Although archeological investigation has revealed the existence of sedentary communities in eastern Iran and Transoxiana from the Neolithic period, monumental works of art of the pre-Islamic age are there evidenced only from the early medieval period that corresponds with the Parthian and Sasanian dynasties in Iran.
In 1836, Major Rawlinson visited the site briefly and discovered fragments of columns, as well as an inscription by a “king of Susra.” Layard stayed in Khuzestan between 1840 and 1842. He, too, was interested in the famous “black stone” of the Tomb of Daniel, which had already disappeared before Rawlinson’s visit.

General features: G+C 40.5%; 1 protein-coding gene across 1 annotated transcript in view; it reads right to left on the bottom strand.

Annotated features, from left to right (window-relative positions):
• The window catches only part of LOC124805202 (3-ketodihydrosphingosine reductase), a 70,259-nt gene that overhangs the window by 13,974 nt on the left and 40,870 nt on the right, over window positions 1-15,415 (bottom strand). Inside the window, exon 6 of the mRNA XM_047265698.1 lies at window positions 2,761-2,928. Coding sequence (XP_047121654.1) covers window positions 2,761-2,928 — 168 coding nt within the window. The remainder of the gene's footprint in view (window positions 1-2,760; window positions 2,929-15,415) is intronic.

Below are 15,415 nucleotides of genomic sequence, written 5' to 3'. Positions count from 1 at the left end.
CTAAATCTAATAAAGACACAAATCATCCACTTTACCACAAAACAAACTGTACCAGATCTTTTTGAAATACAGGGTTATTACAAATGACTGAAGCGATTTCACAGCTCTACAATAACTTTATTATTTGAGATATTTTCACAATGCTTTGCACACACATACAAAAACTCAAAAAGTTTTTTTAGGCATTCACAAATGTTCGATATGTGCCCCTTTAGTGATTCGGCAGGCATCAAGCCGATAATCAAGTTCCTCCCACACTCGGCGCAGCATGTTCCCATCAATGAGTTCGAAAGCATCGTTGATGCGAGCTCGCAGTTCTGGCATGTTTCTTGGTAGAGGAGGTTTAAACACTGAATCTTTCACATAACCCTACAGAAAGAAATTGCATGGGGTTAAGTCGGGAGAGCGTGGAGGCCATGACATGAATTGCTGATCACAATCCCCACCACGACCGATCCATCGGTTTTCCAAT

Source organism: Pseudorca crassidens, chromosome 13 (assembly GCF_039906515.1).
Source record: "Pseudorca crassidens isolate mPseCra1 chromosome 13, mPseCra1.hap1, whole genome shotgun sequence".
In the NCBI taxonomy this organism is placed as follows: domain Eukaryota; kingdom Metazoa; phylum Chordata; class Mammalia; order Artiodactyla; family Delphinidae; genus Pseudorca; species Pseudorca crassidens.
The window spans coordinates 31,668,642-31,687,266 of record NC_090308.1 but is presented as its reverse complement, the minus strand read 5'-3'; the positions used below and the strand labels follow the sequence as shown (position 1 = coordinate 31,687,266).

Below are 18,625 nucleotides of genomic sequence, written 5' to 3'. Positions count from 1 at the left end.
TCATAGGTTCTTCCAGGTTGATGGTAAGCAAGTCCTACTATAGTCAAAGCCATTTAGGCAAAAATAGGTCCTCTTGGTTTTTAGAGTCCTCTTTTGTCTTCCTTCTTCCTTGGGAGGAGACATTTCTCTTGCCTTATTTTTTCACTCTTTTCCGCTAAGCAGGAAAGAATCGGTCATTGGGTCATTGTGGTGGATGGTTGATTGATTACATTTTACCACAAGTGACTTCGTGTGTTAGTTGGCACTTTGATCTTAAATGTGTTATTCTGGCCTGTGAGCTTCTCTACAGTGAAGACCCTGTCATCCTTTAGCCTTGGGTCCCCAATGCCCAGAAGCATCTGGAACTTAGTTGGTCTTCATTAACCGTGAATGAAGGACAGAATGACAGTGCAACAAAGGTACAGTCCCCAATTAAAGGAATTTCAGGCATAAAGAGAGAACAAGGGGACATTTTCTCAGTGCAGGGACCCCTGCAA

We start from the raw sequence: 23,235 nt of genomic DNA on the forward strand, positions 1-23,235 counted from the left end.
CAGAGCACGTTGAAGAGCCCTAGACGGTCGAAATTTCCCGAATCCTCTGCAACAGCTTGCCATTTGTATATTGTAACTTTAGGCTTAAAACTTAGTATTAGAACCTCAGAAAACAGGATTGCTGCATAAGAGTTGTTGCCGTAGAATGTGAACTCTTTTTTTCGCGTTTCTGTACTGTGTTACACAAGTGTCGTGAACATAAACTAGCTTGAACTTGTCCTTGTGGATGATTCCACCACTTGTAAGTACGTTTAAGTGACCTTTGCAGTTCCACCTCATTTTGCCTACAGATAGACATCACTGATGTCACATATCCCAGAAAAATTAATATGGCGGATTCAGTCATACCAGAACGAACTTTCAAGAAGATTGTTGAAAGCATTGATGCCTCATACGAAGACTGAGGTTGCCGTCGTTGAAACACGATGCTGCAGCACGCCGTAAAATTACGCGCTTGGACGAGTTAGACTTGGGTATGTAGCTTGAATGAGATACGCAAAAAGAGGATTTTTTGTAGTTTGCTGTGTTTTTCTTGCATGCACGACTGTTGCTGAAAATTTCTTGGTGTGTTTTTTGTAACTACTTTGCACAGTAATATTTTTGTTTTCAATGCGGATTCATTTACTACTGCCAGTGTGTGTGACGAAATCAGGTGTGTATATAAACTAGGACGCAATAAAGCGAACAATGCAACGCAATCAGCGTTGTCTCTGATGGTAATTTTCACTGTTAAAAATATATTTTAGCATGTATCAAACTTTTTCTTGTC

LATEST IN PRINT
Fascicle 2 of Volume XVI
The most recent fascicle in the print edition of Encyclopædia Iranica appeared during the second quarter of 2013. This fascicle continues the development of letter “K” topics. It begins with the ancient KASSITES and ends with the beginning of titles with initial Ke-. Especially notable in this fascicle is the comprehensive survey of the Kayanid dynasty in the traditional history of Iran, as recorded in our sources both pre-Islamic and Islamic. This entry by Prof. P. O. Skjærvø, under the title KAYĀNIĀN, is now available at this website, along with all other entries in the fascicle.
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New Online Entry:
(1759-1841), physician, Indologist, and teacher of Persian and Urdu who pioneered the Western study and teaching of modern Indian languages in British India.
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